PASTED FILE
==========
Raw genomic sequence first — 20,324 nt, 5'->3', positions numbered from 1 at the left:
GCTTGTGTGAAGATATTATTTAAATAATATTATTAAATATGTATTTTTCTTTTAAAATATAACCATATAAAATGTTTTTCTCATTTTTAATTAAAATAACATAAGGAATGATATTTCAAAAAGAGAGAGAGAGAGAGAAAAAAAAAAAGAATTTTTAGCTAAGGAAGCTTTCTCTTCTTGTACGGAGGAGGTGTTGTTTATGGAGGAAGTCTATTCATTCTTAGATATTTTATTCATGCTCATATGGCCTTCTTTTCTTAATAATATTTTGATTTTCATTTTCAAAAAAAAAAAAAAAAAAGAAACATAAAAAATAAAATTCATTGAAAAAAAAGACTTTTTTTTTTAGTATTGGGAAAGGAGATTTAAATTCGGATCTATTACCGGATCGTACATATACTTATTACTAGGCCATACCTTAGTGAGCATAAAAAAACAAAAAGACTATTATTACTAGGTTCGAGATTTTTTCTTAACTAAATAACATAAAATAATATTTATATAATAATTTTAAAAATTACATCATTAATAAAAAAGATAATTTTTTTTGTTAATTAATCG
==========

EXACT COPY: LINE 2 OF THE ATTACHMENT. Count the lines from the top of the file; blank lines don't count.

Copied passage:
GCTTGTGTGAAGATATTATTTAAATAATATTATTAAATATGTATTTTTCTTTTAAAATATAACCATATAAAATGTTTTTCTCATTTTTAATTAAAATAACATAAGGAATGATATTTCAAAAAGAGAGAGAGAGAGAGAAAAAAAAAAAGAATTTTTAGCTAAGGAAGCTTTCTCTTCTTGTACGGAGGAGGTGTTGTTTATGGAGGAAGTCTATTCATTCTTAGATATTTTATTCATGCTCATATGGCCTTCTTTTCTTAATAATATTTTGATTTTCATTTTCAAAAAAAAAAAAAAAAAAGAAACATAAAAAATAAAATTCATTGAAAAAAAAGACTTTTTTTTTTAGTATTGGGAAAGGAGATTTAAATTCGGATCTATTACCGGATCGTACATATACTTATTACTAGGCCATACCTTAGTGAGCATAAAAAAACAAAAAGACTATTATTACTAGGTTCGAGATTTTTTCTTAACTAAATAACATAAAATAATATTTATATAATAATTTTAAAAATTACATCATTAATAAAAAAGATAATTTTTTTTGTTAATTAATCG